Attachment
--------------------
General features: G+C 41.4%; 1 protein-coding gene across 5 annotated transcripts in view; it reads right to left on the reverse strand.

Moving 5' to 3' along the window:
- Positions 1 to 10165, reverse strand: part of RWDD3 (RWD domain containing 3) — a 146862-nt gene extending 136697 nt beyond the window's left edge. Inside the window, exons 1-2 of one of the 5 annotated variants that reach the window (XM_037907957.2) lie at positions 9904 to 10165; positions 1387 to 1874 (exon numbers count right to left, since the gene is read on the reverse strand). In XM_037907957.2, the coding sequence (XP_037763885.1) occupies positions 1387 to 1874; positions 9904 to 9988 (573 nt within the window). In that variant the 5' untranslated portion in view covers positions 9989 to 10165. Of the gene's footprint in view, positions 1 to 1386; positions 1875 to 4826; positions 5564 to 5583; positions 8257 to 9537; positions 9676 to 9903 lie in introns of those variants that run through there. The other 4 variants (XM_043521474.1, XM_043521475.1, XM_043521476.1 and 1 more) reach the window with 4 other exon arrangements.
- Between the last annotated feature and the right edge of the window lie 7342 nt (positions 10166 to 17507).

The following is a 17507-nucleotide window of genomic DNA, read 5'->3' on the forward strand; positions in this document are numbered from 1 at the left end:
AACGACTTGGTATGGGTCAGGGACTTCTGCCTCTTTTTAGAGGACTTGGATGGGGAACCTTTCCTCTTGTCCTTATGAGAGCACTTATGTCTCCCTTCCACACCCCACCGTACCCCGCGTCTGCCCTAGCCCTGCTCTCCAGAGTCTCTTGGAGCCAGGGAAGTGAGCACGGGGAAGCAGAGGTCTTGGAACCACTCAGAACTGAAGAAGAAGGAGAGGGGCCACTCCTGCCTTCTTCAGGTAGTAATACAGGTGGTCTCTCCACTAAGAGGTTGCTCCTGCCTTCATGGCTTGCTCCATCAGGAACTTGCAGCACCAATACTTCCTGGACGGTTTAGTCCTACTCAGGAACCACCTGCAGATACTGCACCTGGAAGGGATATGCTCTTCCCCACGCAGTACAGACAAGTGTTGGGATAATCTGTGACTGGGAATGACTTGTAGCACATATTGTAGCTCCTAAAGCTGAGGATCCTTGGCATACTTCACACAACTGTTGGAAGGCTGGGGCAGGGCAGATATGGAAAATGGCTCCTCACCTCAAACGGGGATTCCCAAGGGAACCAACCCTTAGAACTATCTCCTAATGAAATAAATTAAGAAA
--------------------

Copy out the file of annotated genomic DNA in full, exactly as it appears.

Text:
General features: G+C 41.4%; 1 protein-coding gene across 5 annotated transcripts in view; it reads right to left on the reverse strand.

Moving 5' to 3' along the window:
- Positions 1 to 10165, reverse strand: part of RWDD3 (RWD domain containing 3) — a 146862-nt gene extending 136697 nt beyond the window's left edge. Inside the window, exons 1-2 of one of the 5 annotated variants that reach the window (XM_037907957.2) lie at positions 9904 to 10165; positions 1387 to 1874 (exon numbers count right to left, since the gene is read on the reverse strand). In XM_037907957.2, the coding sequence (XP_037763885.1) occupies positions 1387 to 1874; positions 9904 to 9988 (573 nt within the window). In that variant the 5' untranslated portion in view covers positions 9989 to 10165. Of the gene's footprint in view, positions 1 to 1386; positions 1875 to 4826; positions 5564 to 5583; positions 8257 to 9537; positions 9676 to 9903 lie in introns of those variants that run through there. The other 4 variants (XM_043521474.1, XM_043521475.1, XM_043521476.1 and 1 more) reach the window with 4 other exon arrangements.
- Between the last annotated feature and the right edge of the window lie 7342 nt (positions 10166 to 17507).

The following is a 17507-nucleotide window of genomic DNA, read 5'->3' on the forward strand; positions in this document are numbered from 1 at the left end:
AACGACTTGGTATGGGTCAGGGACTTCTGCCTCTTTTTAGAGGACTTGGATGGGGAACCTTTCCTCTTGTCCTTATGAGAGCACTTATGTCTCCCTTCCACACCCCACCGTACCCCGCGTCTGCCCTAGCCCTGCTCTCCAGAGTCTCTTGGAGCCAGGGAAGTGAGCACGGGGAAGCAGAGGTCTTGGAACCACTCAGAACTGAAGAAGAAGGAGAGGGGCCACTCCTGCCTTCTTCAGGTAGTAATACAGGTGGTCTCTCCACTAAGAGGTTGCTCCTGCCTTCATGGCTTGCTCCATCAGGAACTTGCAGCACCAATACTTCCTGGACGGTTTAGTCCTACTCAGGAACCACCTGCAGATACTGCACCTGGAAGGGATATGCTCTTCCCCACGCAGTACAGACAAGTGTTGGGATAATCTGTGACTGGGAATGACTTGTAGCACATATTGTAGCTCCTAAAGCTGAGGATCCTTGGCATACTTCACACAACTGTTGGAAGGCTGGGGCAGGGCAGATATGGAAAATGGCTCCTCACCTCAAACGGGGATTCCCAAGGGAACCAACCCTTAGAACTATCTCCTAATGAAATAAATTAAGAAA